17250 N. 43rd Ave #3
Glendale, AZ 85308
Kurtz, John R D.D.S.
18555 N 79th Ave # D104
Glendale, AZ, 85308-6040
Dr. Jonathan M. Gutman, Dmd
310 N Wilmot Rd Ste 102
Tucson, AZ, 85711-2626
Pace, Scott D.D.S.
7972 W Thunderbird Rd # 103
Peoria, AZ, 85381-4903
Hauseman Iii, Dean M D.D.S.
1011 N Craycroft Rd # 107
Tucson, AZ, 85711-7310
There are many cosmetic dentistry situations which arise that lend themselves to treatment with dental veneers by your cosmetic dentist. One indication is for restoring teeth with discoloration that have been unaffected by the more conventional teeth bleaching approaches. Some examples of this are teeth that have severe tetracycline (an antibiotic) staining or discoloration from a previous injury to the tooth.
Another major indication is for teeth that require significant changes in their shape or contour. By placing dental veneers, small or misshapen teeth can be built up to regain a more natural appearance, spaces between teeth can be closed by making the teeth wider and teeth that are too short can be lengthened.
Porcelain dental veneers or composite veneers are a very popular dental care treatment option for a variety of reasons. They are one of the most conservative restorations that can be done by your cosmetic dentist. This means that the amount of tooth structure that must be removed is very small. Generally, only 0.3 to 0.7 mm needs to be removed from the surface of your tooth.
Dental veneers are then made and bonded to the teeth, incorporating the desired changes in shape and color. Since veneers are so thin and there is no metal in them, the esthetic potential is very high. Veneers can be made of two different materials, either composite or porcelain.
The major advantage of composite veneers is treatment time. If composite is used, the dental veneers can be done in one appointment. The dentist will actually make the veneers directly on the prepared teeth.
The veneers are then smoothed and polished to look like your natural teeth. Since it takes only one appointment, you can leave your dentist's office with a brand new smile.
One of the disadvantages of composite veneers is that they are not as strong as porcelain veneers and therefore are more prone to fracture. However, if a fracture does occur, they can be easily repaired because the same material that was used initially to make the veneers can be added in the same manner to fix it.
Another disadvantage is that the color, although stable, is not as stable as the same porcelain veneer restoration. This means that over time the veneers may get darker or turn yellow. Eventually, this change in color can warrant the replacement of the composite veneers.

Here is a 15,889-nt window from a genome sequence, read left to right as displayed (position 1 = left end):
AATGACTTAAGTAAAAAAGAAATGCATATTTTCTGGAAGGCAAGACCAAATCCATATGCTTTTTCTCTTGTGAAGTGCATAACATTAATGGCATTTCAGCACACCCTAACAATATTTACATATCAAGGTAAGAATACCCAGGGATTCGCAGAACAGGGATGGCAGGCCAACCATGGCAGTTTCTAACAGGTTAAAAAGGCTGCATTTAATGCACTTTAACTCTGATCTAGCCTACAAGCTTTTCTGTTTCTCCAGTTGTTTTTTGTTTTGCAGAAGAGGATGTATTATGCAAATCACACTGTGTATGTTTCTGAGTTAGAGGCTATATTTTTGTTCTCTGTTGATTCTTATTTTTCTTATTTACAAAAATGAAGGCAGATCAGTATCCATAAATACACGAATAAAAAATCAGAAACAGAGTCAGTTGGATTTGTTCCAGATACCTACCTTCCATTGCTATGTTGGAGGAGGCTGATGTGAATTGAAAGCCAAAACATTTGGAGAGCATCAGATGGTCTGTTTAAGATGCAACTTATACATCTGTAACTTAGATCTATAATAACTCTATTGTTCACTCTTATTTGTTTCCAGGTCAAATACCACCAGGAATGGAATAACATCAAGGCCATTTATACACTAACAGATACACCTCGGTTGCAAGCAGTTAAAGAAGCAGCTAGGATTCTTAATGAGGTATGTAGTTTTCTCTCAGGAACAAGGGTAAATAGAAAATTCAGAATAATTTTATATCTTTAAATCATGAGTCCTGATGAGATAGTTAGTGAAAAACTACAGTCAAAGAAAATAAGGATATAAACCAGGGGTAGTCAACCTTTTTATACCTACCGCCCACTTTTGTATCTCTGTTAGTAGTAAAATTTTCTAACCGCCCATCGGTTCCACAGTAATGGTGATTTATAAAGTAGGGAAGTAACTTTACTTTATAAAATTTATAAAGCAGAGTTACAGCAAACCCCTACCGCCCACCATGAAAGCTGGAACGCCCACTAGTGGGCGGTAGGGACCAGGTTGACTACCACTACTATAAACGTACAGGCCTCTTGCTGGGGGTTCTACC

Porcelain veneers require a longer treatment time. At the first appointment, your teeth are prepared and an impression is made of them. Temporary dental veneers are made out of plastic and placed on your teeth. They are used to protect your teeth while the real porcelain veneers are being fabricated. You can also use them to evaluate the look and feel of your teeth so that any changes you desire can be incorporated into your real veneers.
At the second appointment, the temporary veneers are removed and the porcelain veneers bonded to your teeth. Although they are thin, porcelain veneers are much stronger than composite veneers, so the risk of fracture compared to the composite veneers is much less. However, if a fracture does occur, repairing it is more difficult and may result in the veneers having to be remade.
In general, porcelain veneers can be used in a greater variety of situations with a higher level of predictability. Since they are made outside the mouth, the shape and color can be easier to control, thus enhancing the final result.
By Greggory Kinzer, DDS, MSD
When you decide to have crowns done, especially if they involve your front teeth, you will want to be able to give your input regarding how the final crowns will look. One way to do this is with temporary dental crowns. When your teeth are prepared for crowns, the dentist will place temporary dental crowns for you to wear while the final crowns are being made.
There are some differences between temporary dental crowns and final crowns that you should be aware of. Temporary dental crowns are made of a different material, usually some sort of a plastic or acrylic. Since these materials are not as strong as your own teeth, you will have to be careful of what you eat. You should avoid hard foods such as nuts, and tough foods such as bagels or French bread.
Another difference is that temporary dental crowns are cemented on with a dental cement. The reason for this is that the cosmetic dentist will need to be able to remove the temporary dental crowns when it is time to cement the permanent ones. Since the cement is not as strong, sticky foods may cause them to come loose.
If your temporary dental crowns come off or are loose, you should call your dentist so that they can be re-cemented. It is important not to wait, as the tooth may be sensitive, it may move, or, if a long enough period of time passes, the tooth may get decay. As far as home care, your temporary dental crowns should be cleaned with a toothbrush, just like your own teeth. When flossing, though, it is important to floss towards the gums and then slide the floss out by one end rather than lifting it back up through the teeth. This will help ensure that your temporary dental crowns do not come off while flossing.
By Greggory Kinzer, DDS, MSD